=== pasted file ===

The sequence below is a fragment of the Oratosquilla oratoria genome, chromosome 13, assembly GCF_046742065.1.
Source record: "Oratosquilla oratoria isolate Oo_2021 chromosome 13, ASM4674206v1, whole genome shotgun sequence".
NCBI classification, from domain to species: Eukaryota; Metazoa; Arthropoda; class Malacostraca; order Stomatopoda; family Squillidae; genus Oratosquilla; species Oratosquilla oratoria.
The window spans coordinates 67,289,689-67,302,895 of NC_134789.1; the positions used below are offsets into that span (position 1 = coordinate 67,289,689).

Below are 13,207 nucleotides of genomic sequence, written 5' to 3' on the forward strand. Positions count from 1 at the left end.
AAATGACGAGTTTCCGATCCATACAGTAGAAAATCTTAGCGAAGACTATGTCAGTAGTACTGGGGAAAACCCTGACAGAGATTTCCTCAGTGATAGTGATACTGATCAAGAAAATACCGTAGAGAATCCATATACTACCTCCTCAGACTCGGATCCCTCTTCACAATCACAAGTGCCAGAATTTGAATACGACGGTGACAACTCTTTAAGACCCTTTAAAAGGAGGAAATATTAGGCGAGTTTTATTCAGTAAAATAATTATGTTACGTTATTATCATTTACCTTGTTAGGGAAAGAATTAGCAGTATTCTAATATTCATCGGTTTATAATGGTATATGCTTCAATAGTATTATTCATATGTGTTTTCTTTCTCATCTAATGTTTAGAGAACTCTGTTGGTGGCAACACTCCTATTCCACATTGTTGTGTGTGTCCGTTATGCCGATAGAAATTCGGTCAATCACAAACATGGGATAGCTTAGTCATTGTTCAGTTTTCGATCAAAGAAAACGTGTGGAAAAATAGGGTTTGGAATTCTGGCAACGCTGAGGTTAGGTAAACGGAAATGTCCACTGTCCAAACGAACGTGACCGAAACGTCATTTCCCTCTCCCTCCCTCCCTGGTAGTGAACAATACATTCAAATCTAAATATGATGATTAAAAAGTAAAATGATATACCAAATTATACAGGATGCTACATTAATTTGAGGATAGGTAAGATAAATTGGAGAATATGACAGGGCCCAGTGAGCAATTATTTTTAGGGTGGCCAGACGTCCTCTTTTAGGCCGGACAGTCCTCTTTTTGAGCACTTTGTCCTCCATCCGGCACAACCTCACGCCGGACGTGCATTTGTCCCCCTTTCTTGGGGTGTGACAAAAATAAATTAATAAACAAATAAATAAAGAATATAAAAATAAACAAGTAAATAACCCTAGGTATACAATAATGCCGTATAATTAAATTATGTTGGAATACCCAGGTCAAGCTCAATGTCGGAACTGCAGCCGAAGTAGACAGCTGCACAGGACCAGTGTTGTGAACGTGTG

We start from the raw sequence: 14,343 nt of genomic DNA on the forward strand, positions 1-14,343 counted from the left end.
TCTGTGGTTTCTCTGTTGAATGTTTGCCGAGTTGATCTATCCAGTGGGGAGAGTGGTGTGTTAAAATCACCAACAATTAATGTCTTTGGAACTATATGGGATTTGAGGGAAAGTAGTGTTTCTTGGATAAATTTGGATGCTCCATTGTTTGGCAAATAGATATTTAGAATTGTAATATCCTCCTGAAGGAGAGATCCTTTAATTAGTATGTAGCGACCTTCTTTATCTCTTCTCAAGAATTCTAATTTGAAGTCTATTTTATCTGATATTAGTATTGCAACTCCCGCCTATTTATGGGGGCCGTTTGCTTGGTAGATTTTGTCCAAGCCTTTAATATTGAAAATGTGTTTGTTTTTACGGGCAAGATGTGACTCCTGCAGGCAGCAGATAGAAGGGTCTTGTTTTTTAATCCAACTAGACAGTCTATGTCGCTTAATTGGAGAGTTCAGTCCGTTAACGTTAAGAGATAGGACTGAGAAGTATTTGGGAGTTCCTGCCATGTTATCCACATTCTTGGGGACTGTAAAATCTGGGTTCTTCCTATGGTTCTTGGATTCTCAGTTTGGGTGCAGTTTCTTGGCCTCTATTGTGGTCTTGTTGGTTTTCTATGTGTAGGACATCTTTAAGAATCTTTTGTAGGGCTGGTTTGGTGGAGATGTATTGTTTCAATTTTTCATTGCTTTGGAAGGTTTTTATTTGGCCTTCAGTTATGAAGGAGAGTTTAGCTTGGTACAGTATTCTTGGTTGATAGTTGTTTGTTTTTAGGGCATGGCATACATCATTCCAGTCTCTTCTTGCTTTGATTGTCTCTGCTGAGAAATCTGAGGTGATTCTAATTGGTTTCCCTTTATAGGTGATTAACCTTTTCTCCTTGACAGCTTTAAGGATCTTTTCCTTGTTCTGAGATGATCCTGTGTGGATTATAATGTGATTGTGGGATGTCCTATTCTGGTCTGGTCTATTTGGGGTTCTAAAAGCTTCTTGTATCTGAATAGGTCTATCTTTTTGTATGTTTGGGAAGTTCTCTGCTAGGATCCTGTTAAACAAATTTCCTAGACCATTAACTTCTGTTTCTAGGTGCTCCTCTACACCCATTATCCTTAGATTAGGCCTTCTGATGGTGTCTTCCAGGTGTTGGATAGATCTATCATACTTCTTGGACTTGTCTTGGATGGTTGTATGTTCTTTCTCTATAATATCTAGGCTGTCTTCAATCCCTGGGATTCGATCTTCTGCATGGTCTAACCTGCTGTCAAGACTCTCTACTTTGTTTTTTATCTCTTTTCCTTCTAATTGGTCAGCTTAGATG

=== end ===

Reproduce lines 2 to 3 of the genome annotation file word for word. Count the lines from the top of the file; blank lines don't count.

Source record: "Oratosquilla oratoria isolate Oo_2021 chromosome 13, ASM4674206v1, whole genome shotgun sequence".
NCBI classification, from domain to species: Eukaryota; Metazoa; Arthropoda; class Malacostraca; order Stomatopoda; family Squillidae; genus Oratosquilla; species Oratosquilla oratoria.